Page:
For over twenty years, in a renovated molasses warehouse dating back to the early 1800s, four amazing chefs have been helping hundreds of thousands of people have fun, learn about New Orleans history and culture, and most importantly, how to make their mouths happy.
There’s always something good cooking at
Founded and inhabited in 1782 by the French, one of the first outside cultural influences in cooking came three years later when Germans moved to this swampy marsh located 110 miles from the Gulf of Mexico and brought with them cows and chickens, meaning beef, milk, and eggs were introduced to the palates of early residents.
Yes, even numerous Italians ended up in
After throwing all these various cooking methods together, what do you get as an edible end result?
Of course, you get a mouthwatering hybrid of delicious cooking styles that has been passed down from generation to generation with love and pride as if it were a religion of its very own. In this city that is literally obsessed with food, it is easy to understand just how ingrained this love of food is in everyday life just by turning on the radio to listen to their local five day a week, three hour a day food/cooking program. After years in the making, cooking and eating good food is certainly a religion that these lucky
Speaking metaphorically of religion, the “Holy Trinity” is the backbone of a majority of Cajun dishes. Comprised of onions, green peppers, and celery, these items are often joined by “the Pope,” or garlic, to be the base ingredients for gumbo, jambalaya, etouffe, and shrimp Creole dishes, among others.
Another disciple in this food religion that Kim and I have found ourselves devout members of is called roux. Roux is a mixture of flour and oil that is stirred and heated in a pot or pan until the color comes out just right. Not too light, or it will be pasty, or too dark, or it will be burnt. Answer the phone and accidentally burn roux just once and your whole house quickly fills with smoke. Trust me: you will not repeat this mistake again! With practice, and lots of good eating, the technique of making a great roux will come easily to any convert to this style of cooking.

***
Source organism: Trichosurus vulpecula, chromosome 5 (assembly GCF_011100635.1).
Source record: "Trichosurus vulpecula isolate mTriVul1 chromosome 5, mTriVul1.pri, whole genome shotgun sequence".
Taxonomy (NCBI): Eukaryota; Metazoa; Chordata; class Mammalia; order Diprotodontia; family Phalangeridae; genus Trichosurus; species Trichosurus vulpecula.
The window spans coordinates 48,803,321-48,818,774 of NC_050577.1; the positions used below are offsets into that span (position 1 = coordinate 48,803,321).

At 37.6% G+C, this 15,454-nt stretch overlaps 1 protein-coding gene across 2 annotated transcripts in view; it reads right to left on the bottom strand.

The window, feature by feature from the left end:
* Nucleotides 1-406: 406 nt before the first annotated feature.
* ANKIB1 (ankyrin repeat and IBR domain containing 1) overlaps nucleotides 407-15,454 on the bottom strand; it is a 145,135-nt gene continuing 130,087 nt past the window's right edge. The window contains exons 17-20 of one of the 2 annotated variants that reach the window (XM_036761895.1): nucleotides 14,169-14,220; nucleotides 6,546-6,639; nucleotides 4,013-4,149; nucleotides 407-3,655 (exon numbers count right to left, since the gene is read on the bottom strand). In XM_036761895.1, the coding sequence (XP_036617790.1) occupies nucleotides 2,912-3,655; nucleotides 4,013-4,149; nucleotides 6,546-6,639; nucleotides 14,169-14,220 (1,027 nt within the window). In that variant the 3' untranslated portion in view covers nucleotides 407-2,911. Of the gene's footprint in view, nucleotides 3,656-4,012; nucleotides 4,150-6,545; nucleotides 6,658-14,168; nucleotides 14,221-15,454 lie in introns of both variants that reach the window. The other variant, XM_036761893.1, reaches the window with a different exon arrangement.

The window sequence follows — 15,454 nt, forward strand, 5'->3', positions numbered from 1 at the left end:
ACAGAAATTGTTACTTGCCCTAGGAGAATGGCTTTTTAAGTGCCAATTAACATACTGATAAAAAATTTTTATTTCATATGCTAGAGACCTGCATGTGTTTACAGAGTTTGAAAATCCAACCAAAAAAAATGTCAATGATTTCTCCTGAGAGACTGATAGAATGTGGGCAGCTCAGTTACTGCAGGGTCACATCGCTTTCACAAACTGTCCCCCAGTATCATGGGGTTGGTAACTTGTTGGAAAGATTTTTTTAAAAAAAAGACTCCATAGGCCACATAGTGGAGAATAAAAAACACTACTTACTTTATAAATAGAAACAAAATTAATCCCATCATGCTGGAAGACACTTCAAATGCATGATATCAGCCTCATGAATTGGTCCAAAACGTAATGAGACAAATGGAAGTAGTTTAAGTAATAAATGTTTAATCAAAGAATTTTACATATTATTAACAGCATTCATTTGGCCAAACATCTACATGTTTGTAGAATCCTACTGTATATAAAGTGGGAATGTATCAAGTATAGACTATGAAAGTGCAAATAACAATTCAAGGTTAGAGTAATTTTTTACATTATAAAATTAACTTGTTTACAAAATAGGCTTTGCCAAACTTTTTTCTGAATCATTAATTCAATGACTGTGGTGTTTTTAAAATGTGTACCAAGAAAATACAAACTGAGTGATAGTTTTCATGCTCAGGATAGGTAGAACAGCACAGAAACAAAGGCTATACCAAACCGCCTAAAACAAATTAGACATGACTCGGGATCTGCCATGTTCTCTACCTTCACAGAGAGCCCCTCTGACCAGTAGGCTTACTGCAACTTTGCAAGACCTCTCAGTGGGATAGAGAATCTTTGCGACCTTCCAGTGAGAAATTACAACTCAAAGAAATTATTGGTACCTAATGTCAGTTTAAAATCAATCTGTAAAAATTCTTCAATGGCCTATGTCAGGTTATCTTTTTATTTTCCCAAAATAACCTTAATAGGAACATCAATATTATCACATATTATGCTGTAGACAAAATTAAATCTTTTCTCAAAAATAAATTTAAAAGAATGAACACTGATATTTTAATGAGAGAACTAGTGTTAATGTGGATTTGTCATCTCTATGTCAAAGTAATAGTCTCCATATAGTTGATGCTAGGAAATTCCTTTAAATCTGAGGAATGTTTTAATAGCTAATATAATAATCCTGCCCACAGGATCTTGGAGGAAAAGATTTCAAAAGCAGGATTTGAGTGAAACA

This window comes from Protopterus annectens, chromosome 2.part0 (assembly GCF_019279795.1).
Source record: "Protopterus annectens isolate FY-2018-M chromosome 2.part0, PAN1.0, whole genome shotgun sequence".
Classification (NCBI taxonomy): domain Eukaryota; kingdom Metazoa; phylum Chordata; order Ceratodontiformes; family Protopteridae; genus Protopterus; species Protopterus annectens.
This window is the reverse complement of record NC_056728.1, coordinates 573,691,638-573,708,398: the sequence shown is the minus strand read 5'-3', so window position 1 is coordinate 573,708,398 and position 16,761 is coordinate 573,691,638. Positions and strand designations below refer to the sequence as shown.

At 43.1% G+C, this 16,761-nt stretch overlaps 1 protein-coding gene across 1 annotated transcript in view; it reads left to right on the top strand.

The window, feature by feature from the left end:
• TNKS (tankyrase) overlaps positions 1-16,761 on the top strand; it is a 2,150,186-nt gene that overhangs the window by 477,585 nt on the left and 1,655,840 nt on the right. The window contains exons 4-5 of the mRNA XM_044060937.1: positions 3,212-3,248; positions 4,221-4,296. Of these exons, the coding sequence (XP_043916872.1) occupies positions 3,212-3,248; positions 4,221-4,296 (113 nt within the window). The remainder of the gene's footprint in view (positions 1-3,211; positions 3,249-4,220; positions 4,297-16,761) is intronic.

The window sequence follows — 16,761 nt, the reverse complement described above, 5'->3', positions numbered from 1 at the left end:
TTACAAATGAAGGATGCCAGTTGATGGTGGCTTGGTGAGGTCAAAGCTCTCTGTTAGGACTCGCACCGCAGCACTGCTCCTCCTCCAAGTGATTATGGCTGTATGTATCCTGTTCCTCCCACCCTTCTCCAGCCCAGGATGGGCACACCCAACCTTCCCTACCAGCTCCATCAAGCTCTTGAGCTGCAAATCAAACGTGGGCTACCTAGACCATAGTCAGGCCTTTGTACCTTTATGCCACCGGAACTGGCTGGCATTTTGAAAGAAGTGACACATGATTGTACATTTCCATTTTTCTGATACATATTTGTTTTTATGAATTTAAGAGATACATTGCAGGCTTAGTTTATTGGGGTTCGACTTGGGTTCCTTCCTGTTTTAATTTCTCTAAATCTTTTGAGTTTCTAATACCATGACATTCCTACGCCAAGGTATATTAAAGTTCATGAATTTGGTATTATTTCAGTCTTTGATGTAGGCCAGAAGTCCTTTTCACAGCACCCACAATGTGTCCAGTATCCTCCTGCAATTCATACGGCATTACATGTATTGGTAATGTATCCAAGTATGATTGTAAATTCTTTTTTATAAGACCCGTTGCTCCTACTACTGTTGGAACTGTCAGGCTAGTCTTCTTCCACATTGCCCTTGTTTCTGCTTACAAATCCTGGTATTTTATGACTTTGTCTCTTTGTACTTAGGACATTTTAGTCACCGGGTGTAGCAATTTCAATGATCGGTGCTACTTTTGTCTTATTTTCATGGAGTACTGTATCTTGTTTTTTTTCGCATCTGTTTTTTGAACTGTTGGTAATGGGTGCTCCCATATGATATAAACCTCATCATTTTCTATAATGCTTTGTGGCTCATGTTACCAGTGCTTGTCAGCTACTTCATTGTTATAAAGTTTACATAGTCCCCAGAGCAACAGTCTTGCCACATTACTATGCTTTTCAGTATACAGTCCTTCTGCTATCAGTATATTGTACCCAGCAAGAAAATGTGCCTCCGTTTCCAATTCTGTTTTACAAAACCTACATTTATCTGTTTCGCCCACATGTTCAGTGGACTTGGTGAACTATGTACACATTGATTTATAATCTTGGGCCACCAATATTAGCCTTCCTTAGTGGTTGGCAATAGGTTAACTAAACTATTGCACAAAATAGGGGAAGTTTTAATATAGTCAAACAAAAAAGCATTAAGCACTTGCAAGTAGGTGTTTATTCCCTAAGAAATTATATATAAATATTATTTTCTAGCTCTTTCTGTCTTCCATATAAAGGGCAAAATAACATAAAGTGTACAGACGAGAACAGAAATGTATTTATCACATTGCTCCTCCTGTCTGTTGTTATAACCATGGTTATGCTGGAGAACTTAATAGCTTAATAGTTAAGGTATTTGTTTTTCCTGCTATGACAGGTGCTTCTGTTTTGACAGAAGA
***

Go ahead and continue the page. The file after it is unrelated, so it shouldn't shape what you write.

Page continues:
In The Classroom
In N’awlins, they say that the fatter the chef is, the better his or her credibility is. From where we were observing as Anne’s two helpers, Tremaine and Kendrick, scurried back and forth constantly bringing out and taking away ingredients; there really was no bad seat in the house, since we could easily see and smell what was whipped up from the huge overhead mirror that was angled above the two cooktops in front of the classroom.
With the Louisiana School of Cooking, there’s no need to attempt an unfamiliar recipe on your own because you can read a recipe until you’re blue in the face and never really know how it should be prepared. These fun, hands-on classes are just the thing to make a believer out of even the most timid of chefs. Besides, what better way to impress your friends and family than by making these delectable dishes and desserts for them! It makes sense to me, I thought as my nose inhaled in the tempting aromas that were now wafting throughout the classroom, located directly behind the well-stocked general store that holds a bounty of spices, seasonings, cookbooks, hot sauces, boil mixes, etc.
Tips and Tidbits
How do you know when your okra is cooked properly? When all the slime is cooked out! Lastly, remember that true
You Will Know What it Means to Miss New Orleans
Do me a favor, just don’t tell too many people, because when we come back to N’awlins for our yearly pilgrimage we fully expect to have room for us in the New Orleans School of Cooking. Like Anne said as she bid adieu, “I had a good time. If I did, I know you did. Enjoy yourself and eat well.”
By Donald and Kimberly Tatera,